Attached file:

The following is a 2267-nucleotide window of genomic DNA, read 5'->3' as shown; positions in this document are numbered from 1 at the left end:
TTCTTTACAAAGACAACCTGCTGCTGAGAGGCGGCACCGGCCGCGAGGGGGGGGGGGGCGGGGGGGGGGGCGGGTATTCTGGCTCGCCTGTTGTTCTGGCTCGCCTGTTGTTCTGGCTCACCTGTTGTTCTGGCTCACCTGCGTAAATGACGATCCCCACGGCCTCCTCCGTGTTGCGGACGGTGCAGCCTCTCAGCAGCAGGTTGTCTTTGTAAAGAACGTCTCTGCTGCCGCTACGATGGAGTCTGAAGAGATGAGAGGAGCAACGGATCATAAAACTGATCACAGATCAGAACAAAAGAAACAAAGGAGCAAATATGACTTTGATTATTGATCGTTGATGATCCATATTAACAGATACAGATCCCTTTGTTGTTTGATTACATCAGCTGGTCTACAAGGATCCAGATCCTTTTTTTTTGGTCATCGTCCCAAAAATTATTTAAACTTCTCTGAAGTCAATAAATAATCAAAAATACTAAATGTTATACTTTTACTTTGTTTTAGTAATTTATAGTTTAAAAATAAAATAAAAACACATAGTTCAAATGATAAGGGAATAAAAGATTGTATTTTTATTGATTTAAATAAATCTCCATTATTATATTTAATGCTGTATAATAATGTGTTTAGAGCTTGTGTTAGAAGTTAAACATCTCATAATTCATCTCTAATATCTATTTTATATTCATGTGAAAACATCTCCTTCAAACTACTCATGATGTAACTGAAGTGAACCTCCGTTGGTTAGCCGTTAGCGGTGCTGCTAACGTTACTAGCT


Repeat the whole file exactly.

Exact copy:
The following is a 2267-nucleotide window of genomic DNA, read 5'->3' as shown; positions in this document are numbered from 1 at the left end:
TTCTTTACAAAGACAACCTGCTGCTGAGAGGCGGCACCGGCCGCGAGGGGGGGGGGGGCGGGGGGGGGGGCGGGTATTCTGGCTCGCCTGTTGTTCTGGCTCGCCTGTTGTTCTGGCTCACCTGTTGTTCTGGCTCACCTGCGTAAATGACGATCCCCACGGCCTCCTCCGTGTTGCGGACGGTGCAGCCTCTCAGCAGCAGGTTGTCTTTGTAAAGAACGTCTCTGCTGCCGCTACGATGGAGTCTGAAGAGATGAGAGGAGCAACGGATCATAAAACTGATCACAGATCAGAACAAAAGAAACAAAGGAGCAAATATGACTTTGATTATTGATCGTTGATGATCCATATTAACAGATACAGATCCCTTTGTTGTTTGATTACATCAGCTGGTCTACAAGGATCCAGATCCTTTTTTTTTGGTCATCGTCCCAAAAATTATTTAAACTTCTCTGAAGTCAATAAATAATCAAAAATACTAAATGTTATACTTTTACTTTGTTTTAGTAATTTATAGTTTAAAAATAAAATAAAAACACATAGTTCAAATGATAAGGGAATAAAAGATTGTATTTTTATTGATTTAAATAAATCTCCATTATTATATTTAATGCTGTATAATAATGTGTTTAGAGCTTGTGTTAGAAGTTAAACATCTCATAATTCATCTCTAATATCTATTTTATATTCATGTGAAAACATCTCCTTCAAACTACTCATGATGTAACTGAAGTGAACCTCCGTTGGTTAGCCGTTAGCGGTGCTGCTAACGTTACTAGCT